Supreme Court justices could move to weaken a landmark libel ruling: NYT reporter

Neil Gorsuch
Neil Gorsuch.
  • Recent comments suggest The Supreme Court could reconsider a major libel case, New York Times Supreme Court reporter Adam Liptak wrote.
  • In a dissent last month, Justices Neil Gorsuch and Clarence Thomas said that it might be time to take a closer look at the 1964 New York Times v. Sullivan decision.
  • The landmark ruling gives legal protections to the press when writing about public figures.
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Recent comments by conservative Supreme Court justices hint that the high court could look to weaken libel protections for reporters, a cause recently celebrated by Donald Trump, according to New York Times Supreme Court reporter Adam Liptak.

Justices Neil Gorsuch and Clarence Thomas, in a dissent filed last month, noted that it might be time to take a closer look at the 1964 ruling in New York Times v. Sullivan, which makes it difficult for government officials to win libel suits against the press.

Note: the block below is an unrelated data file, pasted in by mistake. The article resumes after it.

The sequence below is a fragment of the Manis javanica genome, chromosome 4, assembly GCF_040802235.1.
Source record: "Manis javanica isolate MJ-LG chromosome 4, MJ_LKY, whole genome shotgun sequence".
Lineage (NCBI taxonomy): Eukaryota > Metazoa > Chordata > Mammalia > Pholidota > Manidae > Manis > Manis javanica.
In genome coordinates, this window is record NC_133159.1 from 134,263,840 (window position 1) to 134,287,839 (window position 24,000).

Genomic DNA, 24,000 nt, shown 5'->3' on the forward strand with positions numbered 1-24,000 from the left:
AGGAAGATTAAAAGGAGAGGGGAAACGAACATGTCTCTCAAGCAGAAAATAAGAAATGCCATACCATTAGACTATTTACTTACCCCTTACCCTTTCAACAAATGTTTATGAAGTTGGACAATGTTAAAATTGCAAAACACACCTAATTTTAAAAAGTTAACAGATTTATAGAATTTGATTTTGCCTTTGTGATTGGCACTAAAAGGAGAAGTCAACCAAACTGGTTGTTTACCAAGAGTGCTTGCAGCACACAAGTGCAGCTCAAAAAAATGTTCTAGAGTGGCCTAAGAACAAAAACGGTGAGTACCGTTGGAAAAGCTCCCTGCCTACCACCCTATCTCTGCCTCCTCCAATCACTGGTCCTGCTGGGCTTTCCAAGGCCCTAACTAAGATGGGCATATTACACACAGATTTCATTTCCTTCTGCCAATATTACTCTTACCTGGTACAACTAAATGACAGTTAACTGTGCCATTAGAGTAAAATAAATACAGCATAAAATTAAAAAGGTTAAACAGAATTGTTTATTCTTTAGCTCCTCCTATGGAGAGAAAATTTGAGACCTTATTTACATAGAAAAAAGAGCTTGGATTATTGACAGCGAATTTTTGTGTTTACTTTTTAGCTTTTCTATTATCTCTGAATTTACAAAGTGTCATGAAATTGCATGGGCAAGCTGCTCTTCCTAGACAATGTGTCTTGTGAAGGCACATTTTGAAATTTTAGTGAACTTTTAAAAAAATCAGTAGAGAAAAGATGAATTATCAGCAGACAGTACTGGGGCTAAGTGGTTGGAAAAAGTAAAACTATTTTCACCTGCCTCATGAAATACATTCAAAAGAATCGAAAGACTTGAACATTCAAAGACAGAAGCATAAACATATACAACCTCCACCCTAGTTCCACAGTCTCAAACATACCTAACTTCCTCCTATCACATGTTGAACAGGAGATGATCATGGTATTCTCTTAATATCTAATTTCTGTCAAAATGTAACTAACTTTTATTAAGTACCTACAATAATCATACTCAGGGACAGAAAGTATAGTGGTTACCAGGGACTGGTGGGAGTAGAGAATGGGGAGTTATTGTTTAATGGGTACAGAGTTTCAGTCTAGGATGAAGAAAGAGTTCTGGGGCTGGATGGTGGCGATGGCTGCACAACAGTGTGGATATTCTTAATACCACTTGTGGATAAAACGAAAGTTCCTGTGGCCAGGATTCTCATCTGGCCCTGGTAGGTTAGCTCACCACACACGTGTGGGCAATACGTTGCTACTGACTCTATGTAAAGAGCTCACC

In the case that reached the nation's highest court in 1964, the Supreme Court ruled 9-0 in New York Times v. Sullivan that plaintiffs must not only prove defamation but also malice in order to have a case against the press.

That case forms the bedrock for modern libel law. But in recent years, conservative politicians have pushed to weaken those press protections.

Gorsuch's recent call to take another look at this case echoed Trump, who, on the 2016 campaign trail, promised to "open up those libel laws," Liptak noted.

Liptak said that a shift in libel law could have a chilling effect on press freedom and fundamentally alter the state of American journalism.

RonNell Andersen Jones, a law professor at the University of Utah claimed, told Liptak: "[The ruling] is a key way that we make sure that government officials and other people in power can't silence their critics. It would be a massive blow to American-style free speech to lose it."

But that blow won't be coming in the court's next few cases. Though Gorsuch and Thomas wanted to revisit the libel law, the wider court declined to take up the case.

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